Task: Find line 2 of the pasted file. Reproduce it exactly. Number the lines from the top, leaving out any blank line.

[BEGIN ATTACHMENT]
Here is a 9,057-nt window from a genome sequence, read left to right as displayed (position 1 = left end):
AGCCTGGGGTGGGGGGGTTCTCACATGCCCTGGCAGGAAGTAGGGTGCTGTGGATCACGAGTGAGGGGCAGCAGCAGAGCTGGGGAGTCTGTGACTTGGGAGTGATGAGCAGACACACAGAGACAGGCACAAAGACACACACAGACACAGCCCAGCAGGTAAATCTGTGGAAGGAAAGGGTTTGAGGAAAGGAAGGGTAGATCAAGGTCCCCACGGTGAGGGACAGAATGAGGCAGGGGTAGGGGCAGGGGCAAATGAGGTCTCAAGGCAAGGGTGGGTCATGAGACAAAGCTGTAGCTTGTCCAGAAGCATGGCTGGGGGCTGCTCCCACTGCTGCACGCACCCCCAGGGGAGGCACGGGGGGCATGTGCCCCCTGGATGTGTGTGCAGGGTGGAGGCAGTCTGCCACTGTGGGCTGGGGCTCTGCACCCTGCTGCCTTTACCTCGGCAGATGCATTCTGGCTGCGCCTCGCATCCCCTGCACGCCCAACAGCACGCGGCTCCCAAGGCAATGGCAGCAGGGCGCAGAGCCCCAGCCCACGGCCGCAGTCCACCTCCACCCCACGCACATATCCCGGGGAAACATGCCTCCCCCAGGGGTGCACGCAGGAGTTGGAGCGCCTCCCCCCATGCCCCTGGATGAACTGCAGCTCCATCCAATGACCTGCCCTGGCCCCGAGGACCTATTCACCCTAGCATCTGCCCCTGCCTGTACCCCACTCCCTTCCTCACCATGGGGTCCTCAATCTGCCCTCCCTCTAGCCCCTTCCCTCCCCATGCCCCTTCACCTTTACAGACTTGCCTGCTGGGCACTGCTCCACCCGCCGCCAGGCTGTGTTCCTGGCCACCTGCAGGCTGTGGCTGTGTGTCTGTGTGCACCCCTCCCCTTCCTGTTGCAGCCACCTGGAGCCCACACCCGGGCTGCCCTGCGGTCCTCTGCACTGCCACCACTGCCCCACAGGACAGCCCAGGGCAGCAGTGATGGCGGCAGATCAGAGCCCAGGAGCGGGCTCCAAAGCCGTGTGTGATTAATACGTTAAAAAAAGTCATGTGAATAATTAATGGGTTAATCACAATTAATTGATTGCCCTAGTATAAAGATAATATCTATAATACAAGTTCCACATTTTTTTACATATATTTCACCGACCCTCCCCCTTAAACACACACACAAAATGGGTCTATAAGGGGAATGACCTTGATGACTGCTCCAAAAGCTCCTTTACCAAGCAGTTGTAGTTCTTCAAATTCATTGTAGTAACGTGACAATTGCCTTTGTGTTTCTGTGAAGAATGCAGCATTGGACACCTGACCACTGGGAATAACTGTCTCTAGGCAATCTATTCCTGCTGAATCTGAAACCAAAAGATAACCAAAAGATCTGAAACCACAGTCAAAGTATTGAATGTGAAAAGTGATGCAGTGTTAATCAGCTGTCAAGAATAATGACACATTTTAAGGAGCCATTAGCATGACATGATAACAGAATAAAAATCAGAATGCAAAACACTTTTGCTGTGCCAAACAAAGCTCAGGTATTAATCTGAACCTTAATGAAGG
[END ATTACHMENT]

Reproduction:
AGCCTGGGGTGGGGGGGTTCTCACATGCCCTGGCAGGAAGTAGGGTGCTGTGGATCACGAGTGAGGGGCAGCAGCAGAGCTGGGGAGTCTGTGACTTGGGAGTGATGAGCAGACACACAGAGACAGGCACAAAGACACACACAGACACAGCCCAGCAGGTAAATCTGTGGAAGGAAAGGGTTTGAGGAAAGGAAGGGTAGATCAAGGTCCCCACGGTGAGGGACAGAATGAGGCAGGGGTAGGGGCAGGGGCAAATGAGGTCTCAAGGCAAGGGTGGGTCATGAGACAAAGCTGTAGCTTGTCCAGAAGCATGGCTGGGGGCTGCTCCCACTGCTGCACGCACCCCCAGGGGAGGCACGGGGGGCATGTGCCCCCTGGATGTGTGTGCAGGGTGGAGGCAGTCTGCCACTGTGGGCTGGGGCTCTGCACCCTGCTGCCTTTACCTCGGCAGATGCATTCTGGCTGCGCCTCGCATCCCCTGCACGCCCAACAGCACGCGGCTCCCAAGGCAATGGCAGCAGGGCGCAGAGCCCCAGCCCACGGCCGCAGTCCACCTCCACCCCACGCACATATCCCGGGGAAACATGCCTCCCCCAGGGGTGCACGCAGGAGTTGGAGCGCCTCCCCCCATGCCCCTGGATGAACTGCAGCTCCATCCAATGACCTGCCCTGGCCCCGAGGACCTATTCACCCTAGCATCTGCCCCTGCCTGTACCCCACTCCCTTCCTCACCATGGGGTCCTCAATCTGCCCTCCCTCTAGCCCCTTCCCTCCCCATGCCCCTTCACCTTTACAGACTTGCCTGCTGGGCACTGCTCCACCCGCCGCCAGGCTGTGTTCCTGGCCACCTGCAGGCTGTGGCTGTGTGTCTGTGTGCACCCCTCCCCTTCCTGTTGCAGCCACCTGGAGCCCACACCCGGGCTGCCCTGCGGTCCTCTGCACTGCCACCACTGCCCCACAGGACAGCCCAGGGCAGCAGTGATGGCGGCAGATCAGAGCCCAGGAGCGGGCTCCAAAGCCGTGTGTGATTAATACGTTAAAAAAAGTCATGTGAATAATTAATGGGTTAATCACAATTAATTGATTGCCCTAGTATAAAGATAATATCTATAATACAAGTTCCACATTTTTTTACATATATTTCACCGACCCTCCCCCTTAAACACACACACAAAATGGGTCTATAAGGGGAATGACCTTGATGACTGCTCCAAAAGCTCCTTTACCAAGCAGTTGTAGTTCTTCAAATTCATTGTAGTAACGTGACAATTGCCTTTGTGTTTCTGTGAAGAATGCAGCATTGGACACCTGACCACTGGGAATAACTGTCTCTAGGCAATCTATTCCTGCTGAATCTGAAACCAAAAGATAACCAAAAGATCTGAAACCACAGTCAAAGTATTGAATGTGAAAAGTGATGCAGTGTTAATCAGCTGTCAAGAATAATGACACATTTTAAGGAGCCATTAGCATGACATGATAACAGAATAAAAATCAGAATGCAAAACACTTTTGCTGTGCCAAACAAAGCTCAGGTATTAATCTGAACCTTAATGAAGG